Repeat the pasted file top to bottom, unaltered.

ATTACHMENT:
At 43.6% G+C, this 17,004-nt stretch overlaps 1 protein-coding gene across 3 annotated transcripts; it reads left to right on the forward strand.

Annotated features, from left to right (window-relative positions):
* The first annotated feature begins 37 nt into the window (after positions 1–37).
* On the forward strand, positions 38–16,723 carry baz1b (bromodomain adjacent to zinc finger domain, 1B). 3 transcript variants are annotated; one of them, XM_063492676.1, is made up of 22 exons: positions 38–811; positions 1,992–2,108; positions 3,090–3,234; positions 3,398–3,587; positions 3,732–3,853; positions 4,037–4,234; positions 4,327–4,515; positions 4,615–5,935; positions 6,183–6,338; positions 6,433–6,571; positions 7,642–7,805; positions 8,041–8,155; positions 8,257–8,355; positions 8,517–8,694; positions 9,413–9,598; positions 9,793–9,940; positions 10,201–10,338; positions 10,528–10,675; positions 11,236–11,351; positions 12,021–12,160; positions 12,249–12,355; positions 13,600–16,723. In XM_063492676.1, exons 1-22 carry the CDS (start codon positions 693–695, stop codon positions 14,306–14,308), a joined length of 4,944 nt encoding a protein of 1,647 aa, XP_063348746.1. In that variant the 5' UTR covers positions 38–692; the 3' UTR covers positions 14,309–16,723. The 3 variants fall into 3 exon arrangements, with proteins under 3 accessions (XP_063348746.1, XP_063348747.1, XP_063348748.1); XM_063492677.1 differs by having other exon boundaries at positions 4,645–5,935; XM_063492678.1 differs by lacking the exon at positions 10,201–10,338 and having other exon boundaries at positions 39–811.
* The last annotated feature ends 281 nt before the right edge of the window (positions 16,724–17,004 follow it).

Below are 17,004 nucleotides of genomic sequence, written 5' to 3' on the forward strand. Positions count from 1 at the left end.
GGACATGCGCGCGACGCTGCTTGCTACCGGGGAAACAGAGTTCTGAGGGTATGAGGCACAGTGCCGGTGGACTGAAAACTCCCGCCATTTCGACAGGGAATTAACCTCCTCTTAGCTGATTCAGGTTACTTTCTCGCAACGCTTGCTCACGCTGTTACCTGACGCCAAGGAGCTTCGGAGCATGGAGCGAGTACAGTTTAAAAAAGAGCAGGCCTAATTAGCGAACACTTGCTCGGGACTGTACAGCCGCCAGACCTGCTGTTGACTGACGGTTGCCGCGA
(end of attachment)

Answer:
At 43.6% G+C, this 17,004-nt stretch overlaps 1 protein-coding gene across 3 annotated transcripts; it reads left to right on the forward strand.

Annotated features, from left to right (window-relative positions):
* The first annotated feature begins 37 nt into the window (after positions 1–37).
* On the forward strand, positions 38–16,723 carry baz1b (bromodomain adjacent to zinc finger domain, 1B). 3 transcript variants are annotated; one of them, XM_063492676.1, is made up of 22 exons: positions 38–811; positions 1,992–2,108; positions 3,090–3,234; positions 3,398–3,587; positions 3,732–3,853; positions 4,037–4,234; positions 4,327–4,515; positions 4,615–5,935; positions 6,183–6,338; positions 6,433–6,571; positions 7,642–7,805; positions 8,041–8,155; positions 8,257–8,355; positions 8,517–8,694; positions 9,413–9,598; positions 9,793–9,940; positions 10,201–10,338; positions 10,528–10,675; positions 11,236–11,351; positions 12,021–12,160; positions 12,249–12,355; positions 13,600–16,723. In XM_063492676.1, exons 1-22 carry the CDS (start codon positions 693–695, stop codon positions 14,306–14,308), a joined length of 4,944 nt encoding a protein of 1,647 aa, XP_063348746.1. In that variant the 5' UTR covers positions 38–692; the 3' UTR covers positions 14,309–16,723. The 3 variants fall into 3 exon arrangements, with proteins under 3 accessions (XP_063348746.1, XP_063348747.1, XP_063348748.1); XM_063492677.1 differs by having other exon boundaries at positions 4,645–5,935; XM_063492678.1 differs by lacking the exon at positions 10,201–10,338 and having other exon boundaries at positions 39–811.
* The last annotated feature ends 281 nt before the right edge of the window (positions 16,724–17,004 follow it).

Below are 17,004 nucleotides of genomic sequence, written 5' to 3' on the forward strand. Positions count from 1 at the left end.
GGACATGCGCGCGACGCTGCTTGCTACCGGGGAAACAGAGTTCTGAGGGTATGAGGCACAGTGCCGGTGGACTGAAAACTCCCGCCATTTCGACAGGGAATTAACCTCCTCTTAGCTGATTCAGGTTACTTTCTCGCAACGCTTGCTCACGCTGTTACCTGACGCCAAGGAGCTTCGGAGCATGGAGCGAGTACAGTTTAAAAAAGAGCAGGCCTAATTAGCGAACACTTGCTCGGGACTGTACAGCCGCCAGACCTGCTGTTGACTGACGGTTGCCGCGA